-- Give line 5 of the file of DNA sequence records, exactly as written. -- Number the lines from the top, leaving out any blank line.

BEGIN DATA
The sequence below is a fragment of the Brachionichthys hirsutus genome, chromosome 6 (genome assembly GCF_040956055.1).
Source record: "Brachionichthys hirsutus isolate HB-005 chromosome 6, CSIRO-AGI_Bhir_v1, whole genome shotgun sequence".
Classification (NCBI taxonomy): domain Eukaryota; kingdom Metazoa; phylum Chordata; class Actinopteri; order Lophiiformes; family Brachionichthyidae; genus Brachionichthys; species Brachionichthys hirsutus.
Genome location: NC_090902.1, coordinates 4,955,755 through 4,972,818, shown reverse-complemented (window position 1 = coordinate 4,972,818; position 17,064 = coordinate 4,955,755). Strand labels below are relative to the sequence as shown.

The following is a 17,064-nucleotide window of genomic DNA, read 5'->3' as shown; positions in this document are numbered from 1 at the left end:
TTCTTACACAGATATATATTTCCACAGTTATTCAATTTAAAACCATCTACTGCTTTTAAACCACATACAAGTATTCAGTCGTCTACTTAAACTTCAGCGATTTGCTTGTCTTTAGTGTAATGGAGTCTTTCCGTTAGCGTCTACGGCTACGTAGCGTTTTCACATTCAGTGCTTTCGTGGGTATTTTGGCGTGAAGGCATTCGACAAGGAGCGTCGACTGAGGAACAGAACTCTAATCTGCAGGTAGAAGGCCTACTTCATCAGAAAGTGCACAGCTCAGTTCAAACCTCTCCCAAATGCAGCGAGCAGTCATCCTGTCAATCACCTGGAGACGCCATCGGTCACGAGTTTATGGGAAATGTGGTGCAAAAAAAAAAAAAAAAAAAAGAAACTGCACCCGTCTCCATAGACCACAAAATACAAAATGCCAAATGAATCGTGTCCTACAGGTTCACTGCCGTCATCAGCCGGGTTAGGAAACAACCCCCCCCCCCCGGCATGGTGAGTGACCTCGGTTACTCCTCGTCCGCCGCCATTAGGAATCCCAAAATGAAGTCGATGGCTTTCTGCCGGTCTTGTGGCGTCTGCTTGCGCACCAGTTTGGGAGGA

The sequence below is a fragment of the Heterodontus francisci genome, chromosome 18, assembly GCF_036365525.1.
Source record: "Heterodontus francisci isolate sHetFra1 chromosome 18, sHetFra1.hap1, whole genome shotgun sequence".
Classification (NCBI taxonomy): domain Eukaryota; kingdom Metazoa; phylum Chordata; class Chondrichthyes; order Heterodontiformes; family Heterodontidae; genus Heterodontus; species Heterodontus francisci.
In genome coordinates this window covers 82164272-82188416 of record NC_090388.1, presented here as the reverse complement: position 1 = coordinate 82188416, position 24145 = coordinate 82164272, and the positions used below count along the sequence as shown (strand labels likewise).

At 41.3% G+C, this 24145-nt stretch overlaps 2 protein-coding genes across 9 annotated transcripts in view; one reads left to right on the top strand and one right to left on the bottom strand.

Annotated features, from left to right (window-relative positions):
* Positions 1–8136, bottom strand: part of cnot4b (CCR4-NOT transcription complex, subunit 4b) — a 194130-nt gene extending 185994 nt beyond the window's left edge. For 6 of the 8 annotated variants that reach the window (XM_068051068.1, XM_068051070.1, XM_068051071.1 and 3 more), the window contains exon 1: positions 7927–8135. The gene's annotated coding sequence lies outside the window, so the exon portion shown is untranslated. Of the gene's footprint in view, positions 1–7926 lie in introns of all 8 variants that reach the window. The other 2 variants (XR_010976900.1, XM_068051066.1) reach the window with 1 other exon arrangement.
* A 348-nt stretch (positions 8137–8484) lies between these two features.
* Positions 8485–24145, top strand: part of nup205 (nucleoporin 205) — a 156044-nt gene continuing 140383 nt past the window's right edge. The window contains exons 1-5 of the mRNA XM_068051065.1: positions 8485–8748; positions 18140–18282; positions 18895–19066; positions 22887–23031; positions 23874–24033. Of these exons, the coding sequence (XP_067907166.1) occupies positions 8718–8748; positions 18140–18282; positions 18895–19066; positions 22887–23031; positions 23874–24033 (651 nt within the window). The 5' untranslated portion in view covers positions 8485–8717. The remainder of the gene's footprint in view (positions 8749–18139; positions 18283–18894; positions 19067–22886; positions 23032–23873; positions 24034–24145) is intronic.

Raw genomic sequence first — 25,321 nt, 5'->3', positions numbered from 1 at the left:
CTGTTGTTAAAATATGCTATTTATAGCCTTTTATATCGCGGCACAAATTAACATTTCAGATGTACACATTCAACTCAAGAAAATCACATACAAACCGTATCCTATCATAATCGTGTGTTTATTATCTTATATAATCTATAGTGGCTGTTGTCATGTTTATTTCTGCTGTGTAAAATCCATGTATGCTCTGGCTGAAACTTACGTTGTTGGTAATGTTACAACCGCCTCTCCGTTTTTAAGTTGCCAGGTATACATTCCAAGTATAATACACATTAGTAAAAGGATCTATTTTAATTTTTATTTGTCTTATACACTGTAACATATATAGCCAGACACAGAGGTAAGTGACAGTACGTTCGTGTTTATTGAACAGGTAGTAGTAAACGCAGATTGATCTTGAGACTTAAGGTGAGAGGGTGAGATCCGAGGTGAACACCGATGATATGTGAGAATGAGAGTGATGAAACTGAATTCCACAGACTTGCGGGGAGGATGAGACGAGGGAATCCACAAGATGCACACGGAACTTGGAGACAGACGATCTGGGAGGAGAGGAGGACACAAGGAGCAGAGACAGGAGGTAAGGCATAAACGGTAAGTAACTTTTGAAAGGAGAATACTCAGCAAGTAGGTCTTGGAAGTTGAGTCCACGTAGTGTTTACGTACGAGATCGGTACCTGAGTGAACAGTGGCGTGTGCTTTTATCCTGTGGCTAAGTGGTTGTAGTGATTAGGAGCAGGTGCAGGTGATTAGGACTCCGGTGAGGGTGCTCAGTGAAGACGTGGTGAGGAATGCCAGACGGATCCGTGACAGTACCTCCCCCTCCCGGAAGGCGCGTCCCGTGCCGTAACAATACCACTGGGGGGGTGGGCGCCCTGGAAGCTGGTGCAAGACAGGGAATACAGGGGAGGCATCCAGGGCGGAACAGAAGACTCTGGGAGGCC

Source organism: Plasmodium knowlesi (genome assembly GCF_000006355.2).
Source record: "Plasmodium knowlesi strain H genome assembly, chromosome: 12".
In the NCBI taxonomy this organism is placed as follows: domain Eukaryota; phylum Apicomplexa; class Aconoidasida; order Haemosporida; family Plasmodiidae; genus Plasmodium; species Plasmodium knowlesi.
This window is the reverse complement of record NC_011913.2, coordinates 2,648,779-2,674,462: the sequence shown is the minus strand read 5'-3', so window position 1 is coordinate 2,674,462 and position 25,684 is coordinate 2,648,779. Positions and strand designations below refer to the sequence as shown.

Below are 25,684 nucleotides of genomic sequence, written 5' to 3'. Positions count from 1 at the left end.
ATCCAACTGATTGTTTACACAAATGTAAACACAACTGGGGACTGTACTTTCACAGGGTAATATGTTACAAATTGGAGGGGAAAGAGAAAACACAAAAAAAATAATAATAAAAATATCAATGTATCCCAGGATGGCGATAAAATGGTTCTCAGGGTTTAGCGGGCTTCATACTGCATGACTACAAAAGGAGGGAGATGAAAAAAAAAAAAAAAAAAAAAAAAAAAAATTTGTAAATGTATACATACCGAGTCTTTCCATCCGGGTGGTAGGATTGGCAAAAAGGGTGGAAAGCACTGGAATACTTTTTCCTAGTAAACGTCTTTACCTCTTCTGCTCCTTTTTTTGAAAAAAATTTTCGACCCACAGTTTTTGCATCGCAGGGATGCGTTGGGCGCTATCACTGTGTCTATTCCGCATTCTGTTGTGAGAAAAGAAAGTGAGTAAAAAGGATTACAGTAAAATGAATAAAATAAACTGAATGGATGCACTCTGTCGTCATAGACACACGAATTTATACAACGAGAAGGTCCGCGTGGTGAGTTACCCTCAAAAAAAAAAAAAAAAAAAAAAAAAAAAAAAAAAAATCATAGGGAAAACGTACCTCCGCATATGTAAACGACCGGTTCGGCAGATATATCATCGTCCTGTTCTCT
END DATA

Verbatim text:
The following is a 17,064-nucleotide window of genomic DNA, read 5'->3' as shown; positions in this document are numbered from 1 at the left end: